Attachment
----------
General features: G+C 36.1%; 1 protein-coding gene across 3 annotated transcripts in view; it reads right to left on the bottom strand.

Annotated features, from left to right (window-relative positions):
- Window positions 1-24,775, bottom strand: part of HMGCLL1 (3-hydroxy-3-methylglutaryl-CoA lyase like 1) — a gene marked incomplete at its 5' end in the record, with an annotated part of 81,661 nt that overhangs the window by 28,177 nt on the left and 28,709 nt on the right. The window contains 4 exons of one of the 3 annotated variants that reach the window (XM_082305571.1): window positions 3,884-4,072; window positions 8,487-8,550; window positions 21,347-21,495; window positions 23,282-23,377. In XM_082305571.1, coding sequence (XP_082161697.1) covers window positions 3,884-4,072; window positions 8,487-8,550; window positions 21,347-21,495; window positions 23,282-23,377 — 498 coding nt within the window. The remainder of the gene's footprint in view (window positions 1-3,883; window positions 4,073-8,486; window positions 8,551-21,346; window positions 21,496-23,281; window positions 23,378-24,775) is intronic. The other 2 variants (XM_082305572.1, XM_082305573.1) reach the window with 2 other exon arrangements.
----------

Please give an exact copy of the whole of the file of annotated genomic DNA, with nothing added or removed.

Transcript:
General features: G+C 36.1%; 1 protein-coding gene across 3 annotated transcripts in view; it reads right to left on the bottom strand.

Annotated features, from left to right (window-relative positions):
- Window positions 1-24,775, bottom strand: part of HMGCLL1 (3-hydroxy-3-methylglutaryl-CoA lyase like 1) — a gene marked incomplete at its 5' end in the record, with an annotated part of 81,661 nt that overhangs the window by 28,177 nt on the left and 28,709 nt on the right. The window contains 4 exons of one of the 3 annotated variants that reach the window (XM_082305571.1): window positions 3,884-4,072; window positions 8,487-8,550; window positions 21,347-21,495; window positions 23,282-23,377. In XM_082305571.1, coding sequence (XP_082161697.1) covers window positions 3,884-4,072; window positions 8,487-8,550; window positions 21,347-21,495; window positions 23,282-23,377 — 498 coding nt within the window. The remainder of the gene's footprint in view (window positions 1-3,883; window positions 4,073-8,486; window positions 8,551-21,346; window positions 21,496-23,281; window positions 23,378-24,775) is intronic. The other 2 variants (XM_082305572.1, XM_082305573.1) reach the window with 2 other exon arrangements.